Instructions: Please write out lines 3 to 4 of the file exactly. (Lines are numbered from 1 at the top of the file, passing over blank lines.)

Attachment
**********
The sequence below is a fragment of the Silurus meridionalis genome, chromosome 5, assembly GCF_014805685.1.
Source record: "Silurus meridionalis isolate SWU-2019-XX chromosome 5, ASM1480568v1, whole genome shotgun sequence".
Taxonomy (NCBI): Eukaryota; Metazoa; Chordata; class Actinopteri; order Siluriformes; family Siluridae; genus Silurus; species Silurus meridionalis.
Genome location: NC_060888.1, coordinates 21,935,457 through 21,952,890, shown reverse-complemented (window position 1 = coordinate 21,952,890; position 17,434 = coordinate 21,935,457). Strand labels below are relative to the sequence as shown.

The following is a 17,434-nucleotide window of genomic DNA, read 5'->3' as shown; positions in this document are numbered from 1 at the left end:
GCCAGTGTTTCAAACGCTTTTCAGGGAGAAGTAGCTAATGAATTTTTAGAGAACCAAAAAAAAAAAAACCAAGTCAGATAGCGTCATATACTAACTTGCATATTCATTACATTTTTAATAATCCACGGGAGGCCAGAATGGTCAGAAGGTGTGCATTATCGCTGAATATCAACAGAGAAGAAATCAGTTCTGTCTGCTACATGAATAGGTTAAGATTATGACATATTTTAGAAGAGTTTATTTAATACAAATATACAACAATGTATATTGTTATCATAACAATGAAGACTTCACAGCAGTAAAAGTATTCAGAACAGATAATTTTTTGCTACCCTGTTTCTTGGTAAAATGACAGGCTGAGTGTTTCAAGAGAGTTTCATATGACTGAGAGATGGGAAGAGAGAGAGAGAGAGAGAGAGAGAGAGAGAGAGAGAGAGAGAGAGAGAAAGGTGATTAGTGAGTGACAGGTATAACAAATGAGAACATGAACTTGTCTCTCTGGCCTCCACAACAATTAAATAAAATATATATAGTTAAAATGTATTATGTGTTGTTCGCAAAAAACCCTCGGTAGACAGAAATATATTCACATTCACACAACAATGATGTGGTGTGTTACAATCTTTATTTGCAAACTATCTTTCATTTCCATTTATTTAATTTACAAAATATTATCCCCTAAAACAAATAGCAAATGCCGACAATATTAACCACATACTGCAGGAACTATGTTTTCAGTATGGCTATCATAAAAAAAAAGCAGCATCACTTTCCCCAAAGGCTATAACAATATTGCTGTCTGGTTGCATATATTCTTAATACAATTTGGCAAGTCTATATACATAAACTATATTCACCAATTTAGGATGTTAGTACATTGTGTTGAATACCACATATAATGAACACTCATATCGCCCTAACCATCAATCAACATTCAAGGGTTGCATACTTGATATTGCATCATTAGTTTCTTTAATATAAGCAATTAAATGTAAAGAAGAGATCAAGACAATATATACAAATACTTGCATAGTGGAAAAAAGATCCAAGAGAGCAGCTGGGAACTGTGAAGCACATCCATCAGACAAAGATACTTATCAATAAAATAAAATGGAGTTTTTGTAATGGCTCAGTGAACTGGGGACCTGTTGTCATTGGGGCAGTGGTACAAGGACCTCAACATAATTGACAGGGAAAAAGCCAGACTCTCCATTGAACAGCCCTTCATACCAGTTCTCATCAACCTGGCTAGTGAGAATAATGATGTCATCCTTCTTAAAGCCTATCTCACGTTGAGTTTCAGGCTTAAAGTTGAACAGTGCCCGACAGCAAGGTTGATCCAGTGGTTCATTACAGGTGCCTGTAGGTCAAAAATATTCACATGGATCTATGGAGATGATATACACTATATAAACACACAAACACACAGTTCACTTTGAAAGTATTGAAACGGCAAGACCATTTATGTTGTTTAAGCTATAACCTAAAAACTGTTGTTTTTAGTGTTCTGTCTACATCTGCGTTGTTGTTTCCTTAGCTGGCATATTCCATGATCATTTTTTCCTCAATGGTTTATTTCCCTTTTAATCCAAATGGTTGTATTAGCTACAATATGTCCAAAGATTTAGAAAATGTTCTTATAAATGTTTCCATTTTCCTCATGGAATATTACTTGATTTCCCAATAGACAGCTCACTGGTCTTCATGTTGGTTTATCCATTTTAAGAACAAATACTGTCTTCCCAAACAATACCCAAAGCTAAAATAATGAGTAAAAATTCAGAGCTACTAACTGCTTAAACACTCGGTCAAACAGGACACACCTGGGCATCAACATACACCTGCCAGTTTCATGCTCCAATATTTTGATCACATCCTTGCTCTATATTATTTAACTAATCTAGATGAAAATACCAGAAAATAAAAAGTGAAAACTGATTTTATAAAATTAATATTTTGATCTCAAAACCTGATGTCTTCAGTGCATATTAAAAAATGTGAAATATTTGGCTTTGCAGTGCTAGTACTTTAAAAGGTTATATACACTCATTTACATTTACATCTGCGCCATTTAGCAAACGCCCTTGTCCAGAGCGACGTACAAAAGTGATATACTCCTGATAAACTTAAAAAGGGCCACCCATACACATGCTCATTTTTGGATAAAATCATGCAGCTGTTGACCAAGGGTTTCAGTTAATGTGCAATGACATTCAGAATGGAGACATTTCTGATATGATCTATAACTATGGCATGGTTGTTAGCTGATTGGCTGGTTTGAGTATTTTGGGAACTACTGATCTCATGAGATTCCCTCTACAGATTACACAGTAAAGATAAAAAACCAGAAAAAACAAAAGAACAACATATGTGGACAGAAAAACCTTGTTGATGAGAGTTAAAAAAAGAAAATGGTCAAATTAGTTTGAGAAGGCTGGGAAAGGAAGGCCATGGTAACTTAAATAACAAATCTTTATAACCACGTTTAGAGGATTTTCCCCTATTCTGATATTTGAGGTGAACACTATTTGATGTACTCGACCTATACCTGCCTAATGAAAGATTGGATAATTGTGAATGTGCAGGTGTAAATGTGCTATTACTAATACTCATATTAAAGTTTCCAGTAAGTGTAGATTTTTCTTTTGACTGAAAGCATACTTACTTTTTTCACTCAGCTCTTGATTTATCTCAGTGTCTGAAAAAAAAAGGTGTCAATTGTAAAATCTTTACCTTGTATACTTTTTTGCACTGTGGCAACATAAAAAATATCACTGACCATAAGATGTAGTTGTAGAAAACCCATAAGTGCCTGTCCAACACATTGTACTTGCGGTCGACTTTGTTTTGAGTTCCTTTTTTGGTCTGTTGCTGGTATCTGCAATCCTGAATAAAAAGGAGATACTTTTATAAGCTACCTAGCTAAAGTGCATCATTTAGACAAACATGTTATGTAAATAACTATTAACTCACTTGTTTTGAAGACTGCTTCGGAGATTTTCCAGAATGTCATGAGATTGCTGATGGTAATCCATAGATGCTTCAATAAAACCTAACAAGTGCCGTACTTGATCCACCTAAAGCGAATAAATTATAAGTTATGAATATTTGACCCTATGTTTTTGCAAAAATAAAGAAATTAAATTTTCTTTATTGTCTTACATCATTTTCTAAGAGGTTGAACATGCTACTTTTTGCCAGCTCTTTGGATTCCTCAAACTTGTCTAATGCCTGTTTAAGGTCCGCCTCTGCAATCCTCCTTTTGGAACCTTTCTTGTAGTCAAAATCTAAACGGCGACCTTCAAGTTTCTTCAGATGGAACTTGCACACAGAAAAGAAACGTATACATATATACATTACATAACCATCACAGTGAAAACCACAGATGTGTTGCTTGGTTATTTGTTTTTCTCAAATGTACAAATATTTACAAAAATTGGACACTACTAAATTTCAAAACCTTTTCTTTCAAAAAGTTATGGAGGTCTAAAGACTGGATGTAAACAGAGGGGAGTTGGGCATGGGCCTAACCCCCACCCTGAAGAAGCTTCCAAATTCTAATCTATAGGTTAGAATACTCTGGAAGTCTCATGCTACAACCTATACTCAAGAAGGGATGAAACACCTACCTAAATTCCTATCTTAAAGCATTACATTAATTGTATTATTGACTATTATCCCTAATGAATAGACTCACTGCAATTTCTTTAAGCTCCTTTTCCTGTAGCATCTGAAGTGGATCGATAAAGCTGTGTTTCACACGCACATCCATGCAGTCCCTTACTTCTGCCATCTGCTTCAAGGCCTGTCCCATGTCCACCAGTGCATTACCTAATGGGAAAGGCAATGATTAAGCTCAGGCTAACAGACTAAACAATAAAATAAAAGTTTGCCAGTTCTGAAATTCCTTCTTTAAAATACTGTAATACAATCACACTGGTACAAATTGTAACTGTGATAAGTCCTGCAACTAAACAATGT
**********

Taxonomy (NCBI): Eukaryota; Metazoa; Chordata; class Actinopteri; order Siluriformes; family Siluridae; genus Silurus; species Silurus meridionalis.
Genome location: NC_060888.1, coordinates 21,935,457 through 21,952,890, shown reverse-complemented (window position 1 = coordinate 21,952,890; position 17,434 = coordinate 21,935,457). Strand labels below are relative to the sequence as shown.